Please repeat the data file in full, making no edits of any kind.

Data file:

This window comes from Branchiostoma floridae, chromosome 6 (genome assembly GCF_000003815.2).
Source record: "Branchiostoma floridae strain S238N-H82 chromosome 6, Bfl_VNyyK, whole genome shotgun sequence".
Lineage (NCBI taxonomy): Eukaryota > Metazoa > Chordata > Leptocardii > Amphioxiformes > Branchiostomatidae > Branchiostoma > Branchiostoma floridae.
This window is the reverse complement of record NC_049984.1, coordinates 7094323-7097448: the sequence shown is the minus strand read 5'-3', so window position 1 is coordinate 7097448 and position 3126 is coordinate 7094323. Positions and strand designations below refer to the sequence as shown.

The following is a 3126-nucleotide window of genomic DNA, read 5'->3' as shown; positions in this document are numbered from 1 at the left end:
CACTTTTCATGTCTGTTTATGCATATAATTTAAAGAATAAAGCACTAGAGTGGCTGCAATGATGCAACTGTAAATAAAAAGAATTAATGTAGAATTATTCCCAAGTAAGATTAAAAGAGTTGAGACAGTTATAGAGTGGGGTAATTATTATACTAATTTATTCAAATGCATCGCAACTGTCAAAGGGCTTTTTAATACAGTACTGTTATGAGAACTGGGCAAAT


This window comes from Branchiostoma floridae, chromosome 6 (genome assembly GCF_000003815.2).
Source record: "Branchiostoma floridae strain S238N-H82 chromosome 6, Bfl_VNyyK, whole genome shotgun sequence".
Lineage (NCBI taxonomy): Eukaryota > Metazoa > Chordata > Leptocardii > Amphioxiformes > Branchiostomatidae > Branchiostoma > Branchiostoma floridae.
This window is the reverse complement of record NC_049984.1, coordinates 7094323-7097448: the sequence shown is the minus strand read 5'-3', so window position 1 is coordinate 7097448 and position 3126 is coordinate 7094323. Positions and strand designations below refer to the sequence as shown.

The following is a 3126-nucleotide window of genomic DNA, read 5'->3' as shown; positions in this document are numbered from 1 at the left end:
CACTTTTCATGTCTGTTTATGCATATAATTTAAAGAATAAAGCACTAGAGTGGCTGCAATGATGCAACTGTAAATAAAAAGAATTAATGTAGAATTATTCCCAAGTAAGATTAAAAGAGTTGAGACAGTTATAGAGTGGGGTAATTATTATACTAATTTATTCAAATGCATCGCAACTGTCAAAGGGCTTTTTAATACAGTACTGTTATGAGAACTGGGCAAAT